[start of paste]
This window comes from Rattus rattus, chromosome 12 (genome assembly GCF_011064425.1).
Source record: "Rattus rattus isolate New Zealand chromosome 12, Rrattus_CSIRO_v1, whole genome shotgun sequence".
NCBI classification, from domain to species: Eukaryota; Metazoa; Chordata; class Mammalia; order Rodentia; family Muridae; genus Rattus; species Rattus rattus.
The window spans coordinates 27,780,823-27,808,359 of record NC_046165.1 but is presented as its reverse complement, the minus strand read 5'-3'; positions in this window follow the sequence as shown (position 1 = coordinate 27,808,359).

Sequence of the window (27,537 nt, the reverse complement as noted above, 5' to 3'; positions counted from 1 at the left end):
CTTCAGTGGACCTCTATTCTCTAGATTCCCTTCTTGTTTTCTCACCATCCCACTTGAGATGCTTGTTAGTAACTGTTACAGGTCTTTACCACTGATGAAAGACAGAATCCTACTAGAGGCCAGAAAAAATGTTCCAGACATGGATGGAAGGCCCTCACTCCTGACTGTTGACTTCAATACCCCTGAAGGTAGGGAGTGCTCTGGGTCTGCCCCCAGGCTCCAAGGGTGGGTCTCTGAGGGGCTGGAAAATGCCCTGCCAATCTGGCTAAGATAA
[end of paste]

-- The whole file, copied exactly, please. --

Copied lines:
This window comes from Rattus rattus, chromosome 12 (genome assembly GCF_011064425.1).
Source record: "Rattus rattus isolate New Zealand chromosome 12, Rrattus_CSIRO_v1, whole genome shotgun sequence".
NCBI classification, from domain to species: Eukaryota; Metazoa; Chordata; class Mammalia; order Rodentia; family Muridae; genus Rattus; species Rattus rattus.
The window spans coordinates 27,780,823-27,808,359 of record NC_046165.1 but is presented as its reverse complement, the minus strand read 5'-3'; positions in this window follow the sequence as shown (position 1 = coordinate 27,808,359).

Sequence of the window (27,537 nt, the reverse complement as noted above, 5' to 3'; positions counted from 1 at the left end):
CTTCAGTGGACCTCTATTCTCTAGATTCCCTTCTTGTTTTCTCACCATCCCACTTGAGATGCTTGTTAGTAACTGTTACAGGTCTTTACCACTGATGAAAGACAGAATCCTACTAGAGGCCAGAAAAAATGTTCCAGACATGGATGGAAGGCCCTCACTCCTGACTGTTGACTTCAATACCCCTGAAGGTAGGGAGTGCTCTGGGTCTGCCCCCAGGCTCCAAGGGTGGGTCTCTGAGGGGCTGGAAAATGCCCTGCCAATCTGGCTAAGATAA